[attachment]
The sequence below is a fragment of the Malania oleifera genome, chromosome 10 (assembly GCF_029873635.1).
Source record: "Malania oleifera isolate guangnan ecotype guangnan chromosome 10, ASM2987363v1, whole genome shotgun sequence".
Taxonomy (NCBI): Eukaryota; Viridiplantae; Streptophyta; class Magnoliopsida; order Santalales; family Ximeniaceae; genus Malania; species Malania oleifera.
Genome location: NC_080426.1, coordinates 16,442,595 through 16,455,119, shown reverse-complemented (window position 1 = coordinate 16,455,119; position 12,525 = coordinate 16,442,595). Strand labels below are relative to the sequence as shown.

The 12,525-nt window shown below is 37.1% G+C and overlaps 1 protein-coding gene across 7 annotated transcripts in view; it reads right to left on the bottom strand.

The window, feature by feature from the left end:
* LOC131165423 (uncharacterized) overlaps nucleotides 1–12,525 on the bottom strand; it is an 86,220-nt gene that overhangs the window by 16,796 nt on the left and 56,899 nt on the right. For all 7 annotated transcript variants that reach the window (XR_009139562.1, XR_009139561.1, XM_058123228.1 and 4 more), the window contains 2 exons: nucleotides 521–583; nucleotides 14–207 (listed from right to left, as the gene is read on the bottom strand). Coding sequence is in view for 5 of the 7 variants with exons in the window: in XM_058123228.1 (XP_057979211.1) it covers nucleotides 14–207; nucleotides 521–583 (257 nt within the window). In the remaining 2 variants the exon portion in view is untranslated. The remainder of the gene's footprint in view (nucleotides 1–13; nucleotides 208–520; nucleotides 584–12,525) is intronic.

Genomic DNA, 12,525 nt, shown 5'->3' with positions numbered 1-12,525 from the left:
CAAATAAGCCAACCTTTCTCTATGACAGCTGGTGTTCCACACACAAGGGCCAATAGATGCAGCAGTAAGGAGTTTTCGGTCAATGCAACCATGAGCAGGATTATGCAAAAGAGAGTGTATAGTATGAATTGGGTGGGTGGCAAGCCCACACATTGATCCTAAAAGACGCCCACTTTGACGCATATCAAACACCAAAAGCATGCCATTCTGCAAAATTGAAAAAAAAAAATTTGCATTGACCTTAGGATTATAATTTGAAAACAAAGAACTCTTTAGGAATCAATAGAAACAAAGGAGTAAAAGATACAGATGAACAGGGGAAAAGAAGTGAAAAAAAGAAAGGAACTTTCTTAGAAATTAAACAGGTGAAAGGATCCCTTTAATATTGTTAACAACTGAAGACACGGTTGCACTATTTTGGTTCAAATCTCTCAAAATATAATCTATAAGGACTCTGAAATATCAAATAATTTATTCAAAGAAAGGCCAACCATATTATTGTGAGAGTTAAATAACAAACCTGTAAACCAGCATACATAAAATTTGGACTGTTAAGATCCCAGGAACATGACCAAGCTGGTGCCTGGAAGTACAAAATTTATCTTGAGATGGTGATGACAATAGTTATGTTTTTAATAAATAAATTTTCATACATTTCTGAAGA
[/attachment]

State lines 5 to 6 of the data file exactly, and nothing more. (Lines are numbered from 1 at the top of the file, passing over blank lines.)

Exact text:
The 12,525-nt window shown below is 37.1% G+C and overlaps 1 protein-coding gene across 7 annotated transcripts in view; it reads right to left on the bottom strand.

The window, feature by feature from the left end: